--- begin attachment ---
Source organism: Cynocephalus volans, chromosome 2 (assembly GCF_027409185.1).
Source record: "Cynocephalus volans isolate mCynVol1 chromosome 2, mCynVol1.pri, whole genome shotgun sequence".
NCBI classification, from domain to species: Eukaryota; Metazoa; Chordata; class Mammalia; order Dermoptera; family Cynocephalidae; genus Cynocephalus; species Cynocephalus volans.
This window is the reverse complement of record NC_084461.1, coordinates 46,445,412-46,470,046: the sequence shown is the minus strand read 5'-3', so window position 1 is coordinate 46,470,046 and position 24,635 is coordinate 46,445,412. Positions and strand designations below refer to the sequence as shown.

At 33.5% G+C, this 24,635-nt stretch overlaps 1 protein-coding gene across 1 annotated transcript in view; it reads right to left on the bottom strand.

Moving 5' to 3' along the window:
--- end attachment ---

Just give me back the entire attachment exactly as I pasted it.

Source organism: Cynocephalus volans, chromosome 2 (assembly GCF_027409185.1).
Source record: "Cynocephalus volans isolate mCynVol1 chromosome 2, mCynVol1.pri, whole genome shotgun sequence".
NCBI classification, from domain to species: Eukaryota; Metazoa; Chordata; class Mammalia; order Dermoptera; family Cynocephalidae; genus Cynocephalus; species Cynocephalus volans.
This window is the reverse complement of record NC_084461.1, coordinates 46,445,412-46,470,046: the sequence shown is the minus strand read 5'-3', so window position 1 is coordinate 46,470,046 and position 24,635 is coordinate 46,445,412. Positions and strand designations below refer to the sequence as shown.

At 33.5% G+C, this 24,635-nt stretch overlaps 1 protein-coding gene across 1 annotated transcript in view; it reads right to left on the bottom strand.

Moving 5' to 3' along the window: